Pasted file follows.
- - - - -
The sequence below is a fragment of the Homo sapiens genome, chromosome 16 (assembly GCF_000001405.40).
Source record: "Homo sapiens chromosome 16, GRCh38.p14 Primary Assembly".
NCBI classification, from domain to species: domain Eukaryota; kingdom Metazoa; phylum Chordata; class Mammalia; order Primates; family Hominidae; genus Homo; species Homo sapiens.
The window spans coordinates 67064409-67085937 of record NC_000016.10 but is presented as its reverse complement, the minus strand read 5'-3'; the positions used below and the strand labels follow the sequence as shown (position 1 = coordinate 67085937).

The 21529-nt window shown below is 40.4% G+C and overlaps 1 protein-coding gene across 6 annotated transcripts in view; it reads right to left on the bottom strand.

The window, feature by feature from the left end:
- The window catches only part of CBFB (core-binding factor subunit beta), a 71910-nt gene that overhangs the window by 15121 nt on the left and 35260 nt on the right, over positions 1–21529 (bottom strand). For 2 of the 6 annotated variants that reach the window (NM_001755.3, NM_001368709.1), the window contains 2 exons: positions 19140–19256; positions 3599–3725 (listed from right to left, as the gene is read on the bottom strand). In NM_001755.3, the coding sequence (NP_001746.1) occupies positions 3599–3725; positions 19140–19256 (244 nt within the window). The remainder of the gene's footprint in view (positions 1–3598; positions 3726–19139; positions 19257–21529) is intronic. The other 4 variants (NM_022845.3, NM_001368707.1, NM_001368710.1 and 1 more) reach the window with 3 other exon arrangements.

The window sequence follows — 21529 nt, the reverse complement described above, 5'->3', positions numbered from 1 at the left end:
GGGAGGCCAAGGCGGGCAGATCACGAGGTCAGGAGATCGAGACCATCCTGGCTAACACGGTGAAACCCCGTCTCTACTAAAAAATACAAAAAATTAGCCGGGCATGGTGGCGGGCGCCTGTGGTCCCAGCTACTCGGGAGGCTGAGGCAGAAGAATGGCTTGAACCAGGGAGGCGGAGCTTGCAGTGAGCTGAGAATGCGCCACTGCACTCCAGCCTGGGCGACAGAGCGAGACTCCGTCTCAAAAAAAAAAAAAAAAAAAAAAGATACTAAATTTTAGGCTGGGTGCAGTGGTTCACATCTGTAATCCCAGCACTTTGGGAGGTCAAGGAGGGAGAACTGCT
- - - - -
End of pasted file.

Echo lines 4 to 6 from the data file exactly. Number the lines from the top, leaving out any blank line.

The window spans coordinates 67064409-67085937 of record NC_000016.10 but is presented as its reverse complement, the minus strand read 5'-3'; the positions used below and the strand labels follow the sequence as shown (position 1 = coordinate 67085937).

The 21529-nt window shown below is 40.4% G+C and overlaps 1 protein-coding gene across 6 annotated transcripts in view; it reads right to left on the bottom strand.

The window, feature by feature from the left end: